The GovLab launches free online course on “Open Justice” to support more efficient, effective and equitable legal systems
BROOKLYN, New York, Thursday, July 15, 2021 – Today, The GovLab in partnership with the Electoral Tribunal of the Federal Judiciary of Mexico (TEPJF), launched a first of its kind, online course on Open Justice through the edX MOOC (massive open online course) platform. Open Justice is a growing movement to leverage data and new technology to improve legal systems by making the workings of courts, prosecutors, prisons, and other legal organizations more transparent, efficient, fair and equitable.
“New availability of data creates tremendous opportunities to reduce corruption, decrease incarceration, increase speed and efficiency, and lay bare inequities,” said Beth Simone Noveck, director of The GovLab. “By showcasing the work of legal innovators around the world, we hope to encourage more people to improve the workings of our legal institutions.”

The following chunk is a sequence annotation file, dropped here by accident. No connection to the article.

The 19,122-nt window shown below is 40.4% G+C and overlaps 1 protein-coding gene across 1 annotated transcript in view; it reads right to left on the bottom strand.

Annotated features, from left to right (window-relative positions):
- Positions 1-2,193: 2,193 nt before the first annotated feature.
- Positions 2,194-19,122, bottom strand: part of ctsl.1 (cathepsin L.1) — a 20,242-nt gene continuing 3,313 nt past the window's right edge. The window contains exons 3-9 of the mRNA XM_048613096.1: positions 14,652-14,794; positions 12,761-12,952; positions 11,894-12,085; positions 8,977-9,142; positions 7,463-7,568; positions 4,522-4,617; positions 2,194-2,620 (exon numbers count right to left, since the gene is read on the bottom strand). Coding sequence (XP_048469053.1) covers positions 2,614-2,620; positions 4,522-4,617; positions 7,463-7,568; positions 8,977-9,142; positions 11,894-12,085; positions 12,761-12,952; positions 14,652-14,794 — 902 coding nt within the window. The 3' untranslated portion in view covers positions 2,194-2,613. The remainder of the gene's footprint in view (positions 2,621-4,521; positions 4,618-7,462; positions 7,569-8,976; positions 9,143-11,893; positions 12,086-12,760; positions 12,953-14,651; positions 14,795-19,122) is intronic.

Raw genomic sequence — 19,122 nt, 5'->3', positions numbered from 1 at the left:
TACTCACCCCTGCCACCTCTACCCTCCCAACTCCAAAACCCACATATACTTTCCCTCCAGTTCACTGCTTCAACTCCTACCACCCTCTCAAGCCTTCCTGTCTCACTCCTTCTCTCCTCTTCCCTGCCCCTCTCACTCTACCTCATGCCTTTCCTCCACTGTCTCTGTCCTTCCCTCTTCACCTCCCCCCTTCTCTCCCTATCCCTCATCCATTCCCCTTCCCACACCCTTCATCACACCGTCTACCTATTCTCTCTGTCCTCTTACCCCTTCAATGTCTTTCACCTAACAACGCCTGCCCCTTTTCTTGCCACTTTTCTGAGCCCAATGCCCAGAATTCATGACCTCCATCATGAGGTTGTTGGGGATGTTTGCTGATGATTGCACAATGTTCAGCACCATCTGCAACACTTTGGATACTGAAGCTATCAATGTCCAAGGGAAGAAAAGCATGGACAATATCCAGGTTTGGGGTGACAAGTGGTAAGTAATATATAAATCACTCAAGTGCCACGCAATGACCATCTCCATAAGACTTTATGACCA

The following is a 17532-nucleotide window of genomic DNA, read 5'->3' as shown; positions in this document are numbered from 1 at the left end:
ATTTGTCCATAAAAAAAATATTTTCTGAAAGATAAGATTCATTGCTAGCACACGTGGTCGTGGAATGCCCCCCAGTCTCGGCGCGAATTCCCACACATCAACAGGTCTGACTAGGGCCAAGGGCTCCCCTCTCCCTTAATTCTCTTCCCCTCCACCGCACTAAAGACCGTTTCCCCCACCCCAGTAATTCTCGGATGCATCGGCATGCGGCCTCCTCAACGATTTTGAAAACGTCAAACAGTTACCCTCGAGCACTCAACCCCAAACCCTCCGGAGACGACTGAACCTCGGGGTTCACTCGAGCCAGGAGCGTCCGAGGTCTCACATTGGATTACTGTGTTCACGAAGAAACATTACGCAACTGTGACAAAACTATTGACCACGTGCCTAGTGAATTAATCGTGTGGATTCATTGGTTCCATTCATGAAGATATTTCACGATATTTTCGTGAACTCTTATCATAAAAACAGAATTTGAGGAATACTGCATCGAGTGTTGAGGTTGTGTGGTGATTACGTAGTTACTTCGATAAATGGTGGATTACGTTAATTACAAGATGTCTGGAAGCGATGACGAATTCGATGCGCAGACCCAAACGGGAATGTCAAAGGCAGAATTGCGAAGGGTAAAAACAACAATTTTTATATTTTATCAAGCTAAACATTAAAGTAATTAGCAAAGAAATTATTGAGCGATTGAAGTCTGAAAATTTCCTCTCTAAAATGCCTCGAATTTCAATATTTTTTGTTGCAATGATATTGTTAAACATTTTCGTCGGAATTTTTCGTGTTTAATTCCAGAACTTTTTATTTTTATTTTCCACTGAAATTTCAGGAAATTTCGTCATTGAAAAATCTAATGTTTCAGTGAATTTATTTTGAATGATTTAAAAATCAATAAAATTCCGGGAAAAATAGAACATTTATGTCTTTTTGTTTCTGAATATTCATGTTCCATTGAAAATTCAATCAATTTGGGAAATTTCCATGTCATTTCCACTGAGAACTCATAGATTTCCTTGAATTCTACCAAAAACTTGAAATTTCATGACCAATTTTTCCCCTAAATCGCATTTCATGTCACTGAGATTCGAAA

Designed for legal reformers, including lawyers, judges, and public officials but also technologists, activists, and entrepreneurs interested in innovations in law and justice - the Open Justice course is available in both English and Spanish. The course is designed to encourage more people to become open justice innovators and advocates, and offers the know-how needed to develop and design an open justice project or policy.
The course comprises 10 modules.
- From Transparency to Open Data and Open Justice - what is open justice, what is the value proposition?
- Open Justice Technologies and The Mindset of the Public Entrepreneur - open justice as the pathway to innovating public value
- Open Justice for Efficiency - covering data driven projects designed to help courts increase throughput and efficiency
- Open Justice for Equity - covering data driven projects designed to improve public policy outcomes
- Open Justice for Legitimacy - covering projects designed to improve the selection and oversight of judges and other officials
- Open Justice against Corruption - covering judicial transparency projects designed to reduce corruption
- Open Justice Collaborations - covering participation, engagement and inter-agency collaboration projects